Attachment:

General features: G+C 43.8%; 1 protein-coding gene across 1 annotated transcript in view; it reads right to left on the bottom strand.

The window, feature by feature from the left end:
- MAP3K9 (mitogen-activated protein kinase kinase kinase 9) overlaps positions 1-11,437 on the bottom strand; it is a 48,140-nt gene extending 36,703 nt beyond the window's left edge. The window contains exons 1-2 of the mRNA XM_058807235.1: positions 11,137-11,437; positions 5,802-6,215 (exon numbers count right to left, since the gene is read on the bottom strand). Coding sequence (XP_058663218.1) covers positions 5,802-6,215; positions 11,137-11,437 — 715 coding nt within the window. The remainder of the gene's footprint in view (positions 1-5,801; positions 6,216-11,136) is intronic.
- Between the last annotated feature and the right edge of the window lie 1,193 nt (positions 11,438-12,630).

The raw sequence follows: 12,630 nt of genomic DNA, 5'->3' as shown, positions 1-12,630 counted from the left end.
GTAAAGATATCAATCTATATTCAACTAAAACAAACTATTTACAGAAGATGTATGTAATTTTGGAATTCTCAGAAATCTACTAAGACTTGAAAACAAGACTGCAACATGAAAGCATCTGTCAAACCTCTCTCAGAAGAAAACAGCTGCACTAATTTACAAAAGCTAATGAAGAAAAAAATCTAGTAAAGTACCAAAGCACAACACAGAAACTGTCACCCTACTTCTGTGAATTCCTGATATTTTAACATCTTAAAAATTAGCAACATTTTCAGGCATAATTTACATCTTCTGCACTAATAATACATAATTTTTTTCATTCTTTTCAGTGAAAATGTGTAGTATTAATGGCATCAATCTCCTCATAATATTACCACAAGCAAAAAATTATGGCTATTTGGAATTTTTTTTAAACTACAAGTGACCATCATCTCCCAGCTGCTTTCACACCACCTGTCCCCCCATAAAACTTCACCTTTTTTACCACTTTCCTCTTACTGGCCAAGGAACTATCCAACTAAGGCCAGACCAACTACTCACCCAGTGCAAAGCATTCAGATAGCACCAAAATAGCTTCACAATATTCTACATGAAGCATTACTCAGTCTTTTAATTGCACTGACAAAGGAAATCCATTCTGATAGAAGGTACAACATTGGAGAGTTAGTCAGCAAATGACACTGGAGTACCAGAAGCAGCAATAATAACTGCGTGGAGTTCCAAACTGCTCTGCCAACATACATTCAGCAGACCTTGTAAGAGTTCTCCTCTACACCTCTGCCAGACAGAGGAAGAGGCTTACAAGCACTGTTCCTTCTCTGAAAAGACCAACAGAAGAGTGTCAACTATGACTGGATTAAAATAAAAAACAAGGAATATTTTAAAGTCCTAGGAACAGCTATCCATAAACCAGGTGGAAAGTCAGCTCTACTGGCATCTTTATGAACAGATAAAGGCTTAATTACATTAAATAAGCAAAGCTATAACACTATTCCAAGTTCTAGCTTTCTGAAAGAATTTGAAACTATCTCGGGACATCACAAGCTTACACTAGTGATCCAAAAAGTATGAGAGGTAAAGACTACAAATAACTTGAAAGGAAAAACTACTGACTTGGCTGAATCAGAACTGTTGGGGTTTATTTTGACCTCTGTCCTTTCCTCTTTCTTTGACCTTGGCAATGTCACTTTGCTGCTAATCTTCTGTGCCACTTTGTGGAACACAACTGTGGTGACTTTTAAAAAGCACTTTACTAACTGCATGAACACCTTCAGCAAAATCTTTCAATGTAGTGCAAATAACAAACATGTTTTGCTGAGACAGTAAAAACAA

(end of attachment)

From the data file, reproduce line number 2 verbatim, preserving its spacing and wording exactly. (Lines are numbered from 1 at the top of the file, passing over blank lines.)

The window, feature by feature from the left end: